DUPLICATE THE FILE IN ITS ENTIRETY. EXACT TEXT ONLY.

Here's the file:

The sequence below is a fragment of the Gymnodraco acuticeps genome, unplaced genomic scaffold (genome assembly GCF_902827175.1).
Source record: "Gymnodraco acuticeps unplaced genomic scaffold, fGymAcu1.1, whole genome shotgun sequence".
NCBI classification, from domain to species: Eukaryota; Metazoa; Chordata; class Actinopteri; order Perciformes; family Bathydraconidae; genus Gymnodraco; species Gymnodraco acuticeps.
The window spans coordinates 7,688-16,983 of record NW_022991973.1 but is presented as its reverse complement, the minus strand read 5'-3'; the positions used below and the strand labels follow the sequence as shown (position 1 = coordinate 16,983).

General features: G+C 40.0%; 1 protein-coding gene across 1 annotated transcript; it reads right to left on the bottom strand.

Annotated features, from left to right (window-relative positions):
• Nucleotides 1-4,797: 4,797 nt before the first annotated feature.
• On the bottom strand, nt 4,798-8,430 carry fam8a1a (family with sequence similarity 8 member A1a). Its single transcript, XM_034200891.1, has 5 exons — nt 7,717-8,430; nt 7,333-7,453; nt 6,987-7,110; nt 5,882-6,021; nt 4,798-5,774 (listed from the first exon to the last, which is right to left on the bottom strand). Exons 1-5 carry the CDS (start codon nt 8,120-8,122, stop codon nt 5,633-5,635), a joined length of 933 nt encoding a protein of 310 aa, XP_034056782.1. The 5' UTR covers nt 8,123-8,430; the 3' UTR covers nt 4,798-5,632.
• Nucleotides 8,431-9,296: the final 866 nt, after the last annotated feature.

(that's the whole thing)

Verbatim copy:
The sequence below is a fragment of the Gymnodraco acuticeps genome, unplaced genomic scaffold (genome assembly GCF_902827175.1).
Source record: "Gymnodraco acuticeps unplaced genomic scaffold, fGymAcu1.1, whole genome shotgun sequence".
NCBI classification, from domain to species: Eukaryota; Metazoa; Chordata; class Actinopteri; order Perciformes; family Bathydraconidae; genus Gymnodraco; species Gymnodraco acuticeps.
The window spans coordinates 7,688-16,983 of record NW_022991973.1 but is presented as its reverse complement, the minus strand read 5'-3'; the positions used below and the strand labels follow the sequence as shown (position 1 = coordinate 16,983).

General features: G+C 40.0%; 1 protein-coding gene across 1 annotated transcript; it reads right to left on the bottom strand.

Annotated features, from left to right (window-relative positions):
• Nucleotides 1-4,797: 4,797 nt before the first annotated feature.
• On the bottom strand, nt 4,798-8,430 carry fam8a1a (family with sequence similarity 8 member A1a). Its single transcript, XM_034200891.1, has 5 exons — nt 7,717-8,430; nt 7,333-7,453; nt 6,987-7,110; nt 5,882-6,021; nt 4,798-5,774 (listed from the first exon to the last, which is right to left on the bottom strand). Exons 1-5 carry the CDS (start codon nt 8,120-8,122, stop codon nt 5,633-5,635), a joined length of 933 nt encoding a protein of 310 aa, XP_034056782.1. The 5' UTR covers nt 8,123-8,430; the 3' UTR covers nt 4,798-5,632.
• Nucleotides 8,431-9,296: the final 866 nt, after the last annotated feature.